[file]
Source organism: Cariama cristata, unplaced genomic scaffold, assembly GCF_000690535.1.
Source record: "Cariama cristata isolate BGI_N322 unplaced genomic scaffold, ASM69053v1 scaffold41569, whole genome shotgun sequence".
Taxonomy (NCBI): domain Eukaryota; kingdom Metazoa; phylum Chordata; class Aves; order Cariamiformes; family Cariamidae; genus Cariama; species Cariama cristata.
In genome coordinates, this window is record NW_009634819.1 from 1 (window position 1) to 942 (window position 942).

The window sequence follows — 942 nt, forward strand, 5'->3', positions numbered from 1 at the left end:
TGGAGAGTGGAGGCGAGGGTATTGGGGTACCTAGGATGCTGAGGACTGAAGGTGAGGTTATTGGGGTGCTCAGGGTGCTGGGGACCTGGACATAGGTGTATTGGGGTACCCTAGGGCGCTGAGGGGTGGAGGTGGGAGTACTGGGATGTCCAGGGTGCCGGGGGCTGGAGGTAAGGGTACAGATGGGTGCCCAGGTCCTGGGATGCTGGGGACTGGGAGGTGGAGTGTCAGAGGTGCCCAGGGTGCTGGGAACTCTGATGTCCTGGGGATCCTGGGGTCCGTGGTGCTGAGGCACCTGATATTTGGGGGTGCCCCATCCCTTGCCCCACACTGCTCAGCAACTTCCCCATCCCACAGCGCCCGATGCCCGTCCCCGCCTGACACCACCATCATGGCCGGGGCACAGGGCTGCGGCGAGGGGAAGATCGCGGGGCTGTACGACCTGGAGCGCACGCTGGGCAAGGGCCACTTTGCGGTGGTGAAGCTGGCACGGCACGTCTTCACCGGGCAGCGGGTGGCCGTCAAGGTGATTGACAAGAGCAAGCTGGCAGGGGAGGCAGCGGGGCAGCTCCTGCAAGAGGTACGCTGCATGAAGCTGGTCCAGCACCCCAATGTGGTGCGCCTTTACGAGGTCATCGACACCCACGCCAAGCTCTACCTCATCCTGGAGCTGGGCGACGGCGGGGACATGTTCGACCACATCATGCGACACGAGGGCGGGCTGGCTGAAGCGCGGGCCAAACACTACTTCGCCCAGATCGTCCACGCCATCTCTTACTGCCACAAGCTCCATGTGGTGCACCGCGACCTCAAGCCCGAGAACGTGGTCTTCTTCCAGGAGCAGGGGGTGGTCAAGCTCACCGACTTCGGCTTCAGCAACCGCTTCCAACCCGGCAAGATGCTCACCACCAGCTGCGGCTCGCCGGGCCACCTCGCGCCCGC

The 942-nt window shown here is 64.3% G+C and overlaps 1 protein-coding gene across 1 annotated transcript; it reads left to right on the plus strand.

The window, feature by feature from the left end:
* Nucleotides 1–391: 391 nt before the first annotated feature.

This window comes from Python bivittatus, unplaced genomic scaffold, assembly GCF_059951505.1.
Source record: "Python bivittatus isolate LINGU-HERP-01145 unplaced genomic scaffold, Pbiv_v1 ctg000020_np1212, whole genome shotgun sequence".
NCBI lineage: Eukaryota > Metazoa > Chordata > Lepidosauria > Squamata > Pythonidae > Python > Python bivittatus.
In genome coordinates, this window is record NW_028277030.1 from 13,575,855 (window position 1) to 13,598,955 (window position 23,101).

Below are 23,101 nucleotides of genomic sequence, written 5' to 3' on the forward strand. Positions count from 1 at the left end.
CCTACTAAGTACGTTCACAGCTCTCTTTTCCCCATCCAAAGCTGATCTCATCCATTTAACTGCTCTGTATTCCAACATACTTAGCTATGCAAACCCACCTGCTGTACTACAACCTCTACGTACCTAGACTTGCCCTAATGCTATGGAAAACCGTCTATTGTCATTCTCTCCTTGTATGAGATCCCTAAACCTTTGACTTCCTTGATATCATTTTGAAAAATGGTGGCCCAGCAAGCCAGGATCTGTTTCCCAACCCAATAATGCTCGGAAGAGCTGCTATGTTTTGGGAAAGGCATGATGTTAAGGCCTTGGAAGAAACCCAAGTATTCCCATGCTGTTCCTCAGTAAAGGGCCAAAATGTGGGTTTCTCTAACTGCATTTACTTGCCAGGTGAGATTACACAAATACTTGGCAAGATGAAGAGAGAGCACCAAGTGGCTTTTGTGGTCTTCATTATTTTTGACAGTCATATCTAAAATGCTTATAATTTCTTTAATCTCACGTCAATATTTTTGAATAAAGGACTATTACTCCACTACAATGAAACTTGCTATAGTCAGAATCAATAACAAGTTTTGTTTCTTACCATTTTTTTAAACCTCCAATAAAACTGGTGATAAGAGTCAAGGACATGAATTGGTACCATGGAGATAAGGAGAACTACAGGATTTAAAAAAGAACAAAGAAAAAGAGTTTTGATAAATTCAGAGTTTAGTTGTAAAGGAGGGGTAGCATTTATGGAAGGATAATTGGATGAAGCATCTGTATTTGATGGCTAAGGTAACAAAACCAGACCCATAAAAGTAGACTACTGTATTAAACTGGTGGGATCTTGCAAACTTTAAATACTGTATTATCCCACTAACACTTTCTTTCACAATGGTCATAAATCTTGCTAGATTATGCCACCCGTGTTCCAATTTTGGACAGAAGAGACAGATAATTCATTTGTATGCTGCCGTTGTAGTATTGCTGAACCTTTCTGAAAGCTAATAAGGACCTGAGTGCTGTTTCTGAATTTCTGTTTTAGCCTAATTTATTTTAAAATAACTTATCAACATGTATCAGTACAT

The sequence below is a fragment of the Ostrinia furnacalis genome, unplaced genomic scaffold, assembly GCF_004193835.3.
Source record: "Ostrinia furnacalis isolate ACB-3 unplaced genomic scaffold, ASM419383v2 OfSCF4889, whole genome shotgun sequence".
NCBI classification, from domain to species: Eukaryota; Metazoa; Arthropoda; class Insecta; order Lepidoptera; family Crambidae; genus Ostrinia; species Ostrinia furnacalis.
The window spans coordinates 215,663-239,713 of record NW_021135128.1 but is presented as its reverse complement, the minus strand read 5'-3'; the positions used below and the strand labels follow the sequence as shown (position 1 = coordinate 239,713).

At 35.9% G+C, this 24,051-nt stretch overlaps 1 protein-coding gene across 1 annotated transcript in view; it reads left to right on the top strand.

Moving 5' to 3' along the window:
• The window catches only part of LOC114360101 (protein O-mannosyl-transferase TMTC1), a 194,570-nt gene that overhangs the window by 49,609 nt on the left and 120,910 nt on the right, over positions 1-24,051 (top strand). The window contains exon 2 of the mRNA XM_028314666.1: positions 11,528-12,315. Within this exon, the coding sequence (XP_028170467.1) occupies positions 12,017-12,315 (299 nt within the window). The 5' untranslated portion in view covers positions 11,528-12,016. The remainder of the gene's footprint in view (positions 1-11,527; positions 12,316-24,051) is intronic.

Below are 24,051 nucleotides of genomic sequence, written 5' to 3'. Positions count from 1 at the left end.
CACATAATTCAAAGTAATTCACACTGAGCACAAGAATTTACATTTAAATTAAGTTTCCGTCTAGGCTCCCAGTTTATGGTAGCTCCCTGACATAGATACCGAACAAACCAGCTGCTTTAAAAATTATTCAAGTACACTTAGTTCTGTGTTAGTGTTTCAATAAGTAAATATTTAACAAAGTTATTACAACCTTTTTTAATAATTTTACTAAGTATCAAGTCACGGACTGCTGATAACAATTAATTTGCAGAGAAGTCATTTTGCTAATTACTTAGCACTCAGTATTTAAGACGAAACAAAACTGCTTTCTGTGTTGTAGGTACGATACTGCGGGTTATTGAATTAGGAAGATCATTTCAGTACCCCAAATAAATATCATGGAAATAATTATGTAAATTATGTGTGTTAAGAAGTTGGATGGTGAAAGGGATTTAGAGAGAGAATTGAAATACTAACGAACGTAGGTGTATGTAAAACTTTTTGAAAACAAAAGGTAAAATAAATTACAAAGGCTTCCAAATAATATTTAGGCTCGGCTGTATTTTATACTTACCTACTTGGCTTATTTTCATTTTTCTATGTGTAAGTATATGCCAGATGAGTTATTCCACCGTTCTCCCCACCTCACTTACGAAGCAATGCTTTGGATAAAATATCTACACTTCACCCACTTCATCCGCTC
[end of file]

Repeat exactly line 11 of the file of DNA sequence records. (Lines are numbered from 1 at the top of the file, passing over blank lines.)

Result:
Source record: "Python bivittatus isolate LINGU-HERP-01145 unplaced genomic scaffold, Pbiv_v1 ctg000020_np1212, whole genome shotgun sequence".